The list goes on. From Russia’s expanding control in former Soviet republics such as Armenia, Kazakhstan and Belarus, to its growing influence in Africa, to the launching of chemical attacks and subversion campaigns in Western countries (Radin, Demus & Marcinek, 2020, p.1-2); there is no shortage in rough and disorderly Russian behaviour in its raucous resurgence on the world stage.
But, for Putin, there remained some painfully embarrassing unfinished business. His intervention in Ukraine had not exactly gone to plan. The only real long-term success of the campaign was its first step: the annexation of Crimea. The other political objectives, securing the Donbas region, and preventing Ukraine from becoming a strong Western-leaning state, both remained elusive. Instead, Russia found itself immersed in something of a ‘forever war’ which (prior to February’s escalation) claimed the lives of around 5,700 Russian separatists – with an unknown number of this being Russian volunteers, contractors, and active duty military personnel (Bellal, 2016, p.302). To make matters worse, this war tarnished Russia’s international reputation – namely through the downing of the Malaysia Airlines Flight MH17, and the subsequent squeeze of Western sanctions hamstringed the Russian economy.
So, in the face of these heavy costs, what did Putin have to show for his Ukrainian gamble? Not much. The separatist ‘republics’, the Donetsk and Luhansk People’s Republics, respectively, are weak, disorganised and have since been shown to be dependent on Russian support and protection. So, for Putin and similar Russian nationalists, something needed to be done to save Russia’s reputation.
Despite Putin’s pre-invasion ramblings concerning a perceived lack of Ukrainian statehood, Russia’s invasion is more about Russia than about Ukraine. Ukraine has become something of a symbol of Russia’s historical failures and shortcomings through the country’s rejection of Putin’s imperialistic ‘Russian World’ discourse. It symbolises how the Ukrainian people seek an independent and democratic way of life – and, by extension, wish to push out the autocratic influence of Russia.
Russia’s weakness has been further exposed by this invasion. The allegedly world-leading Russian war machine has been ground almost to a halt by the stern resistance of the outmanned and outgunned Ukrainian armed forces. Adding on this, through the awe-inspiring resistance of Ukrainian civilians and the poor morale of Russian forces, Russia’s ‘special military operation’ to ‘liberate’ Ukraine from ‘Nazis’, has been exposed for what it really is: a desperately ruthless and reckless attempt to restore Russia as a ‘Great Power’ once again. What makes this increasingly worrying, however, is that with these continued failings, Putin’s Russia seems to be becoming more and more desperate. There is no hint of a Russian withdrawal, attacks on civilian targets are now commonplace, and Putin is seemingly content with keeping the nuclear option on the table.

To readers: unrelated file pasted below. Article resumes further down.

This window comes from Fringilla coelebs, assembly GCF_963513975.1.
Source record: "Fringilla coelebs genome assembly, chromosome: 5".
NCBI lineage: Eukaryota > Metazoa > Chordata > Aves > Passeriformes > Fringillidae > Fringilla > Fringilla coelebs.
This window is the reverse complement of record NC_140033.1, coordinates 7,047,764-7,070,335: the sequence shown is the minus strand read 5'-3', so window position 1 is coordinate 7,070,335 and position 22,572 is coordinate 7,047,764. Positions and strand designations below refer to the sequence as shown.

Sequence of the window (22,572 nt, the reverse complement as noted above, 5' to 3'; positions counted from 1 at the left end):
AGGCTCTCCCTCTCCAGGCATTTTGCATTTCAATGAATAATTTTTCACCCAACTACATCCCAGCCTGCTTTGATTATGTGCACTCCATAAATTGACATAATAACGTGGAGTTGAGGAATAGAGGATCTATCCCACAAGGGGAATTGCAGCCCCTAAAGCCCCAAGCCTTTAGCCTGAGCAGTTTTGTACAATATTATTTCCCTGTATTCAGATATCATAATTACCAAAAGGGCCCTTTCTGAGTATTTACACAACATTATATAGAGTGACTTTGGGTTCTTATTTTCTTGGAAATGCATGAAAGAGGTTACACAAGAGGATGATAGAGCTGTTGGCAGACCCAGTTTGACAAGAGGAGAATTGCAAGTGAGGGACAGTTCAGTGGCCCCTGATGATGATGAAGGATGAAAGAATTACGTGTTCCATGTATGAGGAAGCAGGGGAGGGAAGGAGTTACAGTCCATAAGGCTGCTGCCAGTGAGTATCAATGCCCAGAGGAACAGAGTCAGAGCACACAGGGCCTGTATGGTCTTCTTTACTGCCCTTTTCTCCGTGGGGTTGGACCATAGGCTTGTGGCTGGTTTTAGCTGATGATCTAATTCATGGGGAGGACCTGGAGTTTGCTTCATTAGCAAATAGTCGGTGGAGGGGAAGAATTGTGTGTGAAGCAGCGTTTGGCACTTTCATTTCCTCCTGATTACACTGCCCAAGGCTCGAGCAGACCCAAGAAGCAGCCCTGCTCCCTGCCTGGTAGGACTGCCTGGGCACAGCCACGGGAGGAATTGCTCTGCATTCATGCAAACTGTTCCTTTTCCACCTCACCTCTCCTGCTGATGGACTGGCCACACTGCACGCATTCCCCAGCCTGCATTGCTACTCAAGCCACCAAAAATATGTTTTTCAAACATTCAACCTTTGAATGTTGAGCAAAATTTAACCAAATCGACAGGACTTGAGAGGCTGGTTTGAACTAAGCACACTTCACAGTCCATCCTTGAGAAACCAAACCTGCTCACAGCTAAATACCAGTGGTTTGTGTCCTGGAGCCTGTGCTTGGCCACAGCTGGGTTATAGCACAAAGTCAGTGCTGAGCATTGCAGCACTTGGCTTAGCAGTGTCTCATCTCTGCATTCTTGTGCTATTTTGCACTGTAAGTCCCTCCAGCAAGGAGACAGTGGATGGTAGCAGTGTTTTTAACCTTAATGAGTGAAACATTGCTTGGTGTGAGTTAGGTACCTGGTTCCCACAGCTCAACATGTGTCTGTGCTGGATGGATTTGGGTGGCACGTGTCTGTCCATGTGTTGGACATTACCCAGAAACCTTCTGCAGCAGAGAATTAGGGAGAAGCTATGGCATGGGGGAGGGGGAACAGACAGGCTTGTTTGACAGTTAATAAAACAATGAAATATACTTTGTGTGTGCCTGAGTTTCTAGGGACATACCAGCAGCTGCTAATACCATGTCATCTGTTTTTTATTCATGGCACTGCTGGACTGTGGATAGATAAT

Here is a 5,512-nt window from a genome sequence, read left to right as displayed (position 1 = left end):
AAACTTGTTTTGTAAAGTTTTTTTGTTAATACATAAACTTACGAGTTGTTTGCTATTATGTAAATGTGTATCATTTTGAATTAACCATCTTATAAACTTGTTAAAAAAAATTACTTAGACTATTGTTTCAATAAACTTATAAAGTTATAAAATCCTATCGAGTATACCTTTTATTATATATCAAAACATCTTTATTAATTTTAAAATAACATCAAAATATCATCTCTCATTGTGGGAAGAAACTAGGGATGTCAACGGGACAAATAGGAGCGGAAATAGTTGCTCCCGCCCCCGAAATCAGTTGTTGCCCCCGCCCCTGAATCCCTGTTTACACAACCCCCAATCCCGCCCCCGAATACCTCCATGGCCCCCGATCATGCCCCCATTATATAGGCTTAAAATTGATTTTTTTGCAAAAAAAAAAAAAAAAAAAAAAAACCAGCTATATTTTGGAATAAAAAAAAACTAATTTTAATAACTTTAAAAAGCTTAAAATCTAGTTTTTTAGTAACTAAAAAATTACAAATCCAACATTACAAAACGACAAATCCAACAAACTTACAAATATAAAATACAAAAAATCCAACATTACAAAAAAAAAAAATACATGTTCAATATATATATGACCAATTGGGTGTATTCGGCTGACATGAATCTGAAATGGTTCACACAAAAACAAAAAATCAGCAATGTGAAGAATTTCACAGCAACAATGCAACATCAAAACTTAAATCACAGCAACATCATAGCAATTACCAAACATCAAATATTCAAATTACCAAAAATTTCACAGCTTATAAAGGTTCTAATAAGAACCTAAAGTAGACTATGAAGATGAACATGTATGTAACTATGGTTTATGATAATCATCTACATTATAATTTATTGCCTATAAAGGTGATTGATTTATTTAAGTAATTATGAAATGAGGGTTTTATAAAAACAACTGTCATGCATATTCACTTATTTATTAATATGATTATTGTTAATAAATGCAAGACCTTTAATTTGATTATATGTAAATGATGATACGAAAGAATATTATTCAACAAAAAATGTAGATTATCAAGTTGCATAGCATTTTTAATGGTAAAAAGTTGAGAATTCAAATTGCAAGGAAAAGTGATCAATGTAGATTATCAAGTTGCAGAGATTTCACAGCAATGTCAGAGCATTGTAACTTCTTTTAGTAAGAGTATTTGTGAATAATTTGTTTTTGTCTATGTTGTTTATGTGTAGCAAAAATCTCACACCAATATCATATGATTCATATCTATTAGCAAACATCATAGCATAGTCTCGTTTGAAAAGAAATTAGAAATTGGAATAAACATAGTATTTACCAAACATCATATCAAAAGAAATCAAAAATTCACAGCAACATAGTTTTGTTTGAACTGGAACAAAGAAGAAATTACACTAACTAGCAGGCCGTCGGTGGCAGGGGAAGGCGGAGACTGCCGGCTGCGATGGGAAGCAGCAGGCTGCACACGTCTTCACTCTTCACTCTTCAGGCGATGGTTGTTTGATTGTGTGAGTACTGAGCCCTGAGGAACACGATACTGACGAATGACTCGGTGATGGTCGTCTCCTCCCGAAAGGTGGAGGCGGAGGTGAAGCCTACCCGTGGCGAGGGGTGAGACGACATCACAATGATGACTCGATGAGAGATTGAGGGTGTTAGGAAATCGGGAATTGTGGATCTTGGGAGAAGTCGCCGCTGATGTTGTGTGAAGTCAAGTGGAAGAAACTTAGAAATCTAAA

This brutal invasion at first glance seems to be a bold shift in Russian foreign policy. However, it fits into a pattern of Putin’s behaviour over recent years. A pattern where he seeks to return Russia to its former glory – an identity which was taken from it in what Putin has described as the “greatest geopolitical disaster of the 20th century”: the dissolution of the Soviet Union. A more worrying fact about this pattern of raucous behaviour, however, is its increasing ruthlessness and recklessness. If this pattern continues, it seems that the Russian war in Ukraine may descend into even darker depths of depravity and violence, as Putin’s failing invasion continues to become more and more desperate. Perhaps most concerning of all, Putin may eventually utilise the most reckless and ruthless weapon known to humanity. After all, Putin and his supporters have often repeated the question: Why do we need a world without Russia in it?
Bellal, Annyssa (2016). The War Report: Armed Conflict In 2014. Oxford: Oxford University Press.
Kilcullen, David (2020). The Dragons and the Snakes: How the Rest Learned to Fight the West. London: Hurst & Company.
Radin, Andrew, Alyssa Demus, and Krystyna Marcinek (2020) Understanding Russian Subversion: Patterns, Threats, and Responses. Santa Monica, CA: RAND Corporation. Retrieved from https://www.rand.org/pubs/perspectives/PE331.html